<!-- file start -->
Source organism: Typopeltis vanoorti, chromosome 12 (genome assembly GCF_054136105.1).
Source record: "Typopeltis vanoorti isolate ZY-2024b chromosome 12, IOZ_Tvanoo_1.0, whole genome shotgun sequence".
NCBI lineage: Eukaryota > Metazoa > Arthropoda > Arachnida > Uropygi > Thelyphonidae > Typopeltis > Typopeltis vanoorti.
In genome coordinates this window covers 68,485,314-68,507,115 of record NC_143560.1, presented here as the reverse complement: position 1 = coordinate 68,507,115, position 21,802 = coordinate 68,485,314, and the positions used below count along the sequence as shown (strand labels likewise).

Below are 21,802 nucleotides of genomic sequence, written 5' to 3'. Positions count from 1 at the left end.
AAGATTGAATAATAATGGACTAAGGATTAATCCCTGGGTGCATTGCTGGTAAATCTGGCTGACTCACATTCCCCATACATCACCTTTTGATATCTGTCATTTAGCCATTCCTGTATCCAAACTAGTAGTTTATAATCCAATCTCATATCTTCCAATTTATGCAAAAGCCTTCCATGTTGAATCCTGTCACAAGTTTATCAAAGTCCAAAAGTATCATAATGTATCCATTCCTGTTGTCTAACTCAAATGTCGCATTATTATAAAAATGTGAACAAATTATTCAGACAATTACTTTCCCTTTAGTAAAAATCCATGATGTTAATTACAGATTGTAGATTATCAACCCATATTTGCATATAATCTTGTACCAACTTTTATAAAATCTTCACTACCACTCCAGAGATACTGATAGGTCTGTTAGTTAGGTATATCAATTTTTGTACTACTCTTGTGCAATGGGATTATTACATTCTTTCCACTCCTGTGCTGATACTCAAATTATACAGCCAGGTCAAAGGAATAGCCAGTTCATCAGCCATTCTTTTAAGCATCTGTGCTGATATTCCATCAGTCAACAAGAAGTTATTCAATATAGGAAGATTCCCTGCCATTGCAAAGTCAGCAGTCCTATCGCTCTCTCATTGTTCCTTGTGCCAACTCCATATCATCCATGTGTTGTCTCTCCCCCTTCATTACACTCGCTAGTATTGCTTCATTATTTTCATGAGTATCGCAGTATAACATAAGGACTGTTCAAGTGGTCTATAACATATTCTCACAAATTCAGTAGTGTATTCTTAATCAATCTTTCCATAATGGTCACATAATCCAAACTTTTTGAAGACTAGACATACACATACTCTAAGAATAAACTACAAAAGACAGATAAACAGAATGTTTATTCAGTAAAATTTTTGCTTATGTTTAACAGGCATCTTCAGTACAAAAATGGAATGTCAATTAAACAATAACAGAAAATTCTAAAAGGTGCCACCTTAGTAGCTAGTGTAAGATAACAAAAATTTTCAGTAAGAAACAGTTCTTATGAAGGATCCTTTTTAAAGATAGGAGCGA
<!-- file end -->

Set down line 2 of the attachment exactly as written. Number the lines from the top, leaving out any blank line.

Source record: "Typopeltis vanoorti isolate ZY-2024b chromosome 12, IOZ_Tvanoo_1.0, whole genome shotgun sequence".